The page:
Just keep watching my watch. You will feel sleeeeeeepy….
by Mary W Maxwell, LLB
The “fallout” from the Fringe play (“A Moot Court Trial for Martin Bryant”) continues to be amazing. A fellow has just e-mailed me to say since I did such a good job of defending Bryant, he would like to know if I could defend John Howard on charges of war crimes.
I’m not making this up; I lack the imagination to think of such a question. Anyway I replied that yes I could attempt it, on the grounds that the PM was brainwashed and therefore not responsible. (And don’t you just love having prime minsters who are brainwashed and therefore not responsible, perhaps for anything? Don’t you love it!)
It has been 40 years since psychologist Paul Verdier, PhD, published his book Brainwashing and the Cults, 1977. Can you remember the Seventies? The Manson murders had just taken place and a member of the Hearst family had robbed a bank. (I mean in the ordinary street sense of bank-robbing.)
Verdier lived in Hollywood where these events probably got more coverage than they did elsewhere, which was itself saturation coverage. He was in practice as a hypnotist and has many excellent points to make about cults in his book Brainwashing and the Cults. But for now I will only discuss his proposal for a legal defense.
That is, Dr Paul Verdier was thinking “Should Patty Hearst get off? (She did not get off.) Needless to say, in those days he wouldn’t have realized that the bank robbery was entirely a set-up for purposes of educating the public (cf the Lindt Café).
So he tried to establish a way that a court could know who was or was not brainwashed. Easy-peasy; he suggested a scale that would use numerical measurements of a person’s responses. He called his test the CRIB: Conditioned Response Index for Brainwashing.
A psychologist would have to test “Patty Hearst” (or the murderers who mindlessly carried out the instructions of Charles Mason) by seeing the extent to which they appear to have been brainwashed. I choose 7 of the indicators outlined by Verdier:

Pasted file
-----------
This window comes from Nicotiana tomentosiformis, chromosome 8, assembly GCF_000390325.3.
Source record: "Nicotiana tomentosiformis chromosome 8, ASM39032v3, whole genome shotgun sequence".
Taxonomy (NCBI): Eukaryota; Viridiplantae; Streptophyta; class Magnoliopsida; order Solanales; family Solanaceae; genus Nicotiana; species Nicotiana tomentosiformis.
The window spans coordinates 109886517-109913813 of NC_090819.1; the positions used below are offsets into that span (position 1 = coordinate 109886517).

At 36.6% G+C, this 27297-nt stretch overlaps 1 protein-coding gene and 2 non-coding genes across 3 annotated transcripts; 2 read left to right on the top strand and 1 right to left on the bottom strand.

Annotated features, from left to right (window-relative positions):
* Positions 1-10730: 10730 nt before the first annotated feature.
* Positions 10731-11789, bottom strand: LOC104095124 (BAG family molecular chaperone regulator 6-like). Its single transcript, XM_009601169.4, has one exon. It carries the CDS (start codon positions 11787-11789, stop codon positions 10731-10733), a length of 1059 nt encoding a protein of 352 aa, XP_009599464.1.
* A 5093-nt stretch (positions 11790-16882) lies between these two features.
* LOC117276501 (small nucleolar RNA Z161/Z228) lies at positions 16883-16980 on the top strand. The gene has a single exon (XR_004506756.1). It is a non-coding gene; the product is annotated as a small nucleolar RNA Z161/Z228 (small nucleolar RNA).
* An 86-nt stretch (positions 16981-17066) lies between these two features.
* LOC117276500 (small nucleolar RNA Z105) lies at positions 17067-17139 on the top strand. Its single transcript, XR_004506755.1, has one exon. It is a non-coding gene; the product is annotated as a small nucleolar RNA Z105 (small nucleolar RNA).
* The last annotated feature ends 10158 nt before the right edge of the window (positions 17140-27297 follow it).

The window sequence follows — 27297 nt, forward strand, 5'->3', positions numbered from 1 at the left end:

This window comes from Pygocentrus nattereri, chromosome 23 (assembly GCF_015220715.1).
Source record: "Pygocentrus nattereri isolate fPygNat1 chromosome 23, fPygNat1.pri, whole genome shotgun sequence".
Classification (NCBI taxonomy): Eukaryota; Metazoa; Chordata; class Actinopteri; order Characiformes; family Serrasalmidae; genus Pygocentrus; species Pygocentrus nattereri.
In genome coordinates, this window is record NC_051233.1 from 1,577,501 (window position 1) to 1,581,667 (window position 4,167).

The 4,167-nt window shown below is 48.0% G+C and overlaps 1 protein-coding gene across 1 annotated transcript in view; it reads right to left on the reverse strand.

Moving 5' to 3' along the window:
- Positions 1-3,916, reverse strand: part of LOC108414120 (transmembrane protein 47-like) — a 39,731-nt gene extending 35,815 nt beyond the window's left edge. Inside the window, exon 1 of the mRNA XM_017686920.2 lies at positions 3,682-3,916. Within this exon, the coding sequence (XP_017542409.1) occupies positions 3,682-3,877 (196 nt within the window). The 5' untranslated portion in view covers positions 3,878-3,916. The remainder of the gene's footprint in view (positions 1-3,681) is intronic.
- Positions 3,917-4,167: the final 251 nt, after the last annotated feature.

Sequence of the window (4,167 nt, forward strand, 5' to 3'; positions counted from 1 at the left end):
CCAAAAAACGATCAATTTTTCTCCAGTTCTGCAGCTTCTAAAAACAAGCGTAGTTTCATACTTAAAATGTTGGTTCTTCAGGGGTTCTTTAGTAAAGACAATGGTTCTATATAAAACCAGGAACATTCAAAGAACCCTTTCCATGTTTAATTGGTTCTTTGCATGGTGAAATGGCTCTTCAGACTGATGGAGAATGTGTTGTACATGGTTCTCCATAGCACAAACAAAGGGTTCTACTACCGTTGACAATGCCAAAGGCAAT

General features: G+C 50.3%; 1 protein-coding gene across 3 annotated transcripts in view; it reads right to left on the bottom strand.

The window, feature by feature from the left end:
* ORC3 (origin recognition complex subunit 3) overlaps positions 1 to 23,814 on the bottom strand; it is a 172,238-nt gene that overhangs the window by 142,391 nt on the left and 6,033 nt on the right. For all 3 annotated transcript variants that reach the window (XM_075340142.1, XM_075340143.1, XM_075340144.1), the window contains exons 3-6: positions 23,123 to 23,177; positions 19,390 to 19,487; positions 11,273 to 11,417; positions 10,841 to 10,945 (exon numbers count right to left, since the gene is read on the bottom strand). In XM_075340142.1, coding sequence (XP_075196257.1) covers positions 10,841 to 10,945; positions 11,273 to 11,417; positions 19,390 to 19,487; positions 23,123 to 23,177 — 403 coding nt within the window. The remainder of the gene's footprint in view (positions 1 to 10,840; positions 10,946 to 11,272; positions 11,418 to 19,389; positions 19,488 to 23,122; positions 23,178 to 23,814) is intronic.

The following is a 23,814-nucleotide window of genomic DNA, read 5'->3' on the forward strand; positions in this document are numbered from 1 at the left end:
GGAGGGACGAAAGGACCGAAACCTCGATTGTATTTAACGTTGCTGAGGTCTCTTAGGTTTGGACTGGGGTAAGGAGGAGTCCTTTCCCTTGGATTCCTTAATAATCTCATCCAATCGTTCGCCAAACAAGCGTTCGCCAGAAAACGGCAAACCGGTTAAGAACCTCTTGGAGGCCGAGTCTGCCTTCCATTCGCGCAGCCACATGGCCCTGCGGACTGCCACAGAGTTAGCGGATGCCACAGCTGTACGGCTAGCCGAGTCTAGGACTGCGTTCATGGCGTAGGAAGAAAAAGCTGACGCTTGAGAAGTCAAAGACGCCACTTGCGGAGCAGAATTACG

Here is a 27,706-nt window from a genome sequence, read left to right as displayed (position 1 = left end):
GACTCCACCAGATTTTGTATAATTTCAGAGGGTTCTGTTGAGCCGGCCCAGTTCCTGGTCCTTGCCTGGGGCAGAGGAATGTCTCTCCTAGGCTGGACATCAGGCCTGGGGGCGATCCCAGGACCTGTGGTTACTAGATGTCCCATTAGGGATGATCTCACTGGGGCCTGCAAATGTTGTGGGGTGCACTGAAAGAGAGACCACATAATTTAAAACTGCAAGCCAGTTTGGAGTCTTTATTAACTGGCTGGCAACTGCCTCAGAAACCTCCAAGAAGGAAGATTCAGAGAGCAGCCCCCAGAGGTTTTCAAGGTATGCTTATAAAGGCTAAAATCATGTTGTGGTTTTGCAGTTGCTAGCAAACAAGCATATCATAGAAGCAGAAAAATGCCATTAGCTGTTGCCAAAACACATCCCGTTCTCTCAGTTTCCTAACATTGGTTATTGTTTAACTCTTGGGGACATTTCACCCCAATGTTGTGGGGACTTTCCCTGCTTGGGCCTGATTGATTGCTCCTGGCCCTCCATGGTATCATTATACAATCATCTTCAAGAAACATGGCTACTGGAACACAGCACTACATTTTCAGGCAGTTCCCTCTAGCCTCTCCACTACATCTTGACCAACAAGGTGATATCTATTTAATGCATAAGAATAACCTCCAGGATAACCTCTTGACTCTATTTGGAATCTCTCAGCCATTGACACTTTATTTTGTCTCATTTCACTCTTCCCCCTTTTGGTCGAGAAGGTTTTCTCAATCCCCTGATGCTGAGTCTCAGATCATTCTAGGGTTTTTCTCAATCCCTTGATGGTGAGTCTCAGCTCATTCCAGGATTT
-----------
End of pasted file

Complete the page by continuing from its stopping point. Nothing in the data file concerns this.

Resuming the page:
- A radical change in beliefs, attitudes, or behavior. “This will receive the highest numerical weighting on the test.”
- A threat of death – such a threat brings about instant compliance if believable. (Verdier says this only works if that the brainwasher has resources to prevent the person escaping: Manson’s prisoners were guarded 24/7.)
- Isolation from family, friends, all. “To be locked away from human contact is a special kind of sensory deprivation that makes a person very compliant.” Patty Hearst was kept in a closet.
- Loss of sleep. That makes the person suggestible to repetitious messages. The subject seems to have no will of his own.
- “Ego destruction.” His sense of worth and his self-esteem have to be destroyed in order to assure unquestioning obedience to every directive, no matter how degrading, that is set before him. Manson made girls perform sex in front of an audience.
- Repeating message over and over. He’ll believe it even if false. In cults, youth are subject to endless meetings and lectures.
- Torture or pain. This is disinhibiting. “Religious conversion was once achieved by torture on the rack.” After one torture session, only a reminder is needed to keep the person compliant.
For purposes of assisting our latter-day Patty Hearst (John Howard), I should note that Verdier’s CRIB proposal never came into effect. In fact I have just typed “CRIB, brainwashing, Verdier”into Google and the only thing that came up was a reference to Mary Maxwell’s book Prosecution for Treason. (Ah, remember that blockbuster?)
For now I add, to my endorsement of Verdier’s legal idea, that his general work on hypnosis sounds right to me.
The ‘Rational Mind’ and Hypnosis
Let us to try to envision non-rational activity.